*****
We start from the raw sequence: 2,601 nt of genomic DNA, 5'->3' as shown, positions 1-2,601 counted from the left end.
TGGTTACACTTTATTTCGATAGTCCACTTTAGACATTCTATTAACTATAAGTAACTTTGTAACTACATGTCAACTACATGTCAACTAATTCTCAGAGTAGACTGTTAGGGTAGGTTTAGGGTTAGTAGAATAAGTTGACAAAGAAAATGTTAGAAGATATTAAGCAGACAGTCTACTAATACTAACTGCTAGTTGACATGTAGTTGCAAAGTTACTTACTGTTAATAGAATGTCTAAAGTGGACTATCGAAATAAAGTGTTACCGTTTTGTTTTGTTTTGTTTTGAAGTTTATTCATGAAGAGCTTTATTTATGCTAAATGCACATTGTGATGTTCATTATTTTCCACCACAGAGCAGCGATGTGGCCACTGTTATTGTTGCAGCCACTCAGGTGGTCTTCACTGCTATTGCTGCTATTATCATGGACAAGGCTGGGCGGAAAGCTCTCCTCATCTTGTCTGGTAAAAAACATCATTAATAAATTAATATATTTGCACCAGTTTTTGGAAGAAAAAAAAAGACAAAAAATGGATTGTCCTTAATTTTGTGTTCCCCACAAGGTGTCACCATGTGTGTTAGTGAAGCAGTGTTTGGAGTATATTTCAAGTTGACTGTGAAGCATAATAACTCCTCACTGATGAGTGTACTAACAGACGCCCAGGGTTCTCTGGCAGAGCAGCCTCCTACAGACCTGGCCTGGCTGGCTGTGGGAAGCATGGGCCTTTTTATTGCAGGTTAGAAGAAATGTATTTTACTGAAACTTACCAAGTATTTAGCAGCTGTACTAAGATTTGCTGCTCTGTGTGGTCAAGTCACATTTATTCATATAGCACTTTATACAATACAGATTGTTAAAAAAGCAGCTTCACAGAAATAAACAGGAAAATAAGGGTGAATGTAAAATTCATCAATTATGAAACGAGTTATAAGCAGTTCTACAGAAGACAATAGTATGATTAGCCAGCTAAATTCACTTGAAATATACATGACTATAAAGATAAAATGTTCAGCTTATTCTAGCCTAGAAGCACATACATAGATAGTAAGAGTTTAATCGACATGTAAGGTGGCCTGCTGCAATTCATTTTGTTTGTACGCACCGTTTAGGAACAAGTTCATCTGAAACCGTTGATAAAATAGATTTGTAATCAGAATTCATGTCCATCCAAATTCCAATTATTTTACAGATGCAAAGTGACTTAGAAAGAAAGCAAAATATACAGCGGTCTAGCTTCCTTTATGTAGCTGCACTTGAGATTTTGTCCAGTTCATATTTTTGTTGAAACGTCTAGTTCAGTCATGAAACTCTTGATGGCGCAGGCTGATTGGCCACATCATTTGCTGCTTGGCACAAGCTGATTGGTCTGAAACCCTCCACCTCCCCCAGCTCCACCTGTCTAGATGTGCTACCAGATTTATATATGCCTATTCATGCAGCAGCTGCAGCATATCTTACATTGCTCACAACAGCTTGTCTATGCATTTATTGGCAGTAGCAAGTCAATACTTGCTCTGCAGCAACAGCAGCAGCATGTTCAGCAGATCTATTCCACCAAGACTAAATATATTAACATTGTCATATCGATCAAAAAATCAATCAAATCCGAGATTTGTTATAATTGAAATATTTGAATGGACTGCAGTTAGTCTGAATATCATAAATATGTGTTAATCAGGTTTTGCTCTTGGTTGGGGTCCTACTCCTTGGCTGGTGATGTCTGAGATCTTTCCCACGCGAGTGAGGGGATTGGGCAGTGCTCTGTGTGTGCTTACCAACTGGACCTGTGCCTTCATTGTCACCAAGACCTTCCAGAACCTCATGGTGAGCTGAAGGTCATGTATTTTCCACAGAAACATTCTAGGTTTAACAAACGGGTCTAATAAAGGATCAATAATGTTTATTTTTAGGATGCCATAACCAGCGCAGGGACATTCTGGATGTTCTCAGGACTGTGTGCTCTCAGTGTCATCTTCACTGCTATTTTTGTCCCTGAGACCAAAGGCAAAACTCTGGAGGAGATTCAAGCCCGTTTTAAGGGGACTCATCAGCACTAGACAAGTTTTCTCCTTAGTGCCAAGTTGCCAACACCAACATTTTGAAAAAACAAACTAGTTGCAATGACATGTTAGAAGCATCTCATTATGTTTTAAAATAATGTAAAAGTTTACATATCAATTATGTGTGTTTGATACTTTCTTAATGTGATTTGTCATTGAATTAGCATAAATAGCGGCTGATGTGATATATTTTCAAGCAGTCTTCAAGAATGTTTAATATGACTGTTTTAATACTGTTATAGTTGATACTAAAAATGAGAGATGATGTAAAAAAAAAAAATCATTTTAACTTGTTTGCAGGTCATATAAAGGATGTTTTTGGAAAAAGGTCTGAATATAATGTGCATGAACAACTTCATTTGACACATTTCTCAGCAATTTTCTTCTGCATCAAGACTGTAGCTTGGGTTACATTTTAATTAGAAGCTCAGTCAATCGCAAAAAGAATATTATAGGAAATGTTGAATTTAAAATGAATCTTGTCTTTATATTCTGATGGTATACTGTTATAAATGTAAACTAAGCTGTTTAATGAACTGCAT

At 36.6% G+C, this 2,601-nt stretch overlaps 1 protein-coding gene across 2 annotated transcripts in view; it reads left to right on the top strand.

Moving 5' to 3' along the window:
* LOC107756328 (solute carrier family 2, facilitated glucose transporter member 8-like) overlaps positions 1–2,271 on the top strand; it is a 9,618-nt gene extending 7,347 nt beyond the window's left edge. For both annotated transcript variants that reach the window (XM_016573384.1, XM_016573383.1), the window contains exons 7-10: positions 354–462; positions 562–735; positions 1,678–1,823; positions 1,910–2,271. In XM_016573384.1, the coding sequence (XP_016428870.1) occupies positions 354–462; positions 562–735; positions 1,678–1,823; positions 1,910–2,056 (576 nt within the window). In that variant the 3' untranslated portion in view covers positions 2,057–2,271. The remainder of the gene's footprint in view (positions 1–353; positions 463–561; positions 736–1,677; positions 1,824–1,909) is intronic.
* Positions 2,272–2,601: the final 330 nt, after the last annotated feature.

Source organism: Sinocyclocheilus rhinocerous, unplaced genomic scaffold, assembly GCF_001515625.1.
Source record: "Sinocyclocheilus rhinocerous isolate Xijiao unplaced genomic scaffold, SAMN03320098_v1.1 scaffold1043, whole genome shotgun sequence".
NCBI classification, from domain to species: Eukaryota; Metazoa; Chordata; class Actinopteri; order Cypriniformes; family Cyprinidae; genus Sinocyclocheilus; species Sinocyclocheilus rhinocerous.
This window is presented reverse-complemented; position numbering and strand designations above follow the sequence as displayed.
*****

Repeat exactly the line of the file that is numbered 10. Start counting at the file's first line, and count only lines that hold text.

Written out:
This window is presented reverse-complemented; position numbering and strand designations above follow the sequence as displayed.